Fort William artist Christian Chapman, left, helps Fort William youth Beau Boucher-McLaren to silkscreen print his maple bush design onto a t-shirt during the Feb. 24 Neechee Studio workshop at Definitely Superior Art Gallery in Thunder Bay.

By Rick Garrick

THUNDER BAY—Fort William artist Christian Chapman shared his silkscreen printing techniques with youth during a Feb. 24 Neechee Studio workshop at Definitely Superior Art Gallery in Thunder Bay.

“It’s going pretty good — everyone seems to be having fun and everyone is creating something,” Chapman says. “So I think it is a huge success. Everyone is doing their own thing.”

Chapman began silkscreen printing about 10 years ago after some friends introduced him to the art form. He estimates that he has done about 5,000 silkscreen prints since then. He was recognized for his artwork last October when he was presented with the Emerging Artist of the Year award by Premier Kathleen Wynne and Eleanor McMahon, Minister of Tourism, Culture and Sport, at the 10th Annual Premier’s Awards for Excellence in the Arts.

“The cool thing is that anyone can do it,” Chapman says about silkscreen printing. “And it’s the kind of thing that everybody sort of wears already — screen-printed images. [This workshop] gives the people who are doing it a little bit of a background on how it is done.”

Fort William’s Marnie Greenwald says the workshop was “awesome.” She silkscreen printed two images of her loon design onto a t-shirt during the workshop.

“I’m a loon clan,” Greenwald says. “And two is my favourite number.”

Greenwald enjoys the atmosphere at Neechee Studio and hopes more Neechee Studio workshops are available in the future.

“I come here all the time,” Greenwald says. “It’s always nice people and it’s way better to get crafty. I love art. This is my second year.”

Lucille Atlookan, lead youth outreach for Neechee Studio, says Neechee Studio’s schedule of workshops will be extended from April to July at a location in Fort William First Nation.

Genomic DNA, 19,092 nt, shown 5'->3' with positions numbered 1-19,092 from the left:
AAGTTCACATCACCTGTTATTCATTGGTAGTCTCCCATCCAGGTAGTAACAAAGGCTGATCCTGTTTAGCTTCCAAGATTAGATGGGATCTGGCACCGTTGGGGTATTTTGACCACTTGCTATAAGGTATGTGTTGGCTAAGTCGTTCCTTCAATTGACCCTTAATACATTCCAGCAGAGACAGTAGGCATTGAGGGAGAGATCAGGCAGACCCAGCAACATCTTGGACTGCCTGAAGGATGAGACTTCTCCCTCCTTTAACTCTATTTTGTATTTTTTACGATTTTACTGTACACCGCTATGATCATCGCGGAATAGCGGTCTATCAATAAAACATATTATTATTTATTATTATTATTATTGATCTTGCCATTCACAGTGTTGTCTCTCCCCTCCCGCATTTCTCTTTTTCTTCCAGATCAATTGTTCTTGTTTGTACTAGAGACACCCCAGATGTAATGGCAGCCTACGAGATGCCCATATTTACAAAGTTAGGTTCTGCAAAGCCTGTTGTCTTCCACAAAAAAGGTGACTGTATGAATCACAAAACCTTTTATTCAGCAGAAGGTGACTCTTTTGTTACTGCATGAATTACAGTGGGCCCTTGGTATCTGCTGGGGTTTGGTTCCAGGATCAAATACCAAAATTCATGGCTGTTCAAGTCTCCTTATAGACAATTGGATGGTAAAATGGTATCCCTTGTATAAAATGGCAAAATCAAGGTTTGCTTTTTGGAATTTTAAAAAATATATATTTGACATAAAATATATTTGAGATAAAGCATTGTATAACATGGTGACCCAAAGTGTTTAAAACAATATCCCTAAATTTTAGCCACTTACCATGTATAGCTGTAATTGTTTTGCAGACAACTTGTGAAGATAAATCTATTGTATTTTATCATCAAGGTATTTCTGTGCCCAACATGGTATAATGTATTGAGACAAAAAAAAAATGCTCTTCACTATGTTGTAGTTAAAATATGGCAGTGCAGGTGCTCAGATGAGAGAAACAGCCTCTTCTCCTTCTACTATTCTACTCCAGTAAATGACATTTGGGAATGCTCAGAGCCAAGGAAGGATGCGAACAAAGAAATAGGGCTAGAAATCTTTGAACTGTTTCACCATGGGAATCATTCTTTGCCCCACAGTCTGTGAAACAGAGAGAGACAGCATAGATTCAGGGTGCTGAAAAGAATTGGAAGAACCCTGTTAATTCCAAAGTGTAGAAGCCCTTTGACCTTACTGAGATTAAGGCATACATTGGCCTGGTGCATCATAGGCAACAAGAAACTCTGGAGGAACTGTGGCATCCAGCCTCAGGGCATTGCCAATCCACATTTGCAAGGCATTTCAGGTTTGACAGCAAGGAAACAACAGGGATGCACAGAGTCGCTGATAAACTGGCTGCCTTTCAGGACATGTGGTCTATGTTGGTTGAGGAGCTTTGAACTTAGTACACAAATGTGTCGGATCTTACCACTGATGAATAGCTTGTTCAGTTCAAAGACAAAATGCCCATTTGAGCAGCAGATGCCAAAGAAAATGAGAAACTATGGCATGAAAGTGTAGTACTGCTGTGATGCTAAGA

“It’s something new that we are doing,” Atlookan says. “Neechee Studio gives us that space to express ourselves without being told what to do or what to say. As youth, we need that. We need to tell our own stories and at Neechee Studio, we promote that.”

Fort William’s Beau Boucher-McLaren enjoys the atmosphere at Neechee Studio, noting that it is “a lot of fun.”

“There’s a lot of interactions with new people and everybody is always happy,” Boucher-McLaren says. “It just a good time in here generally — it’s always good vibes, good atmosphere.”

Boucher-McLaren says the silkscreen printing workshop gave him a chance to put some of his artwork onto some clothing.

“It kind of matches my beadwork,” Boucher-McLaren says. “But the lightning was a little too intricate, so I did it on the outside instead. It’s a different design this time.”

Boucher-McLaren used multiple colours to create his silkscreen print.

“The light side was a little bit light — I could have put it in the middle and the dark on the outside and it would have probably looked a little bit better, but overall I like my results,” Boucher-McLaren says. “It’s not quite done yet; I still have to do another print over it, so the finished product will be good. It represents our maple bush up on the mountain. I can’t wait to wear it up there.”

Boucher-McLaren usually helps out with the maple syrup harvest on Mt. McKay.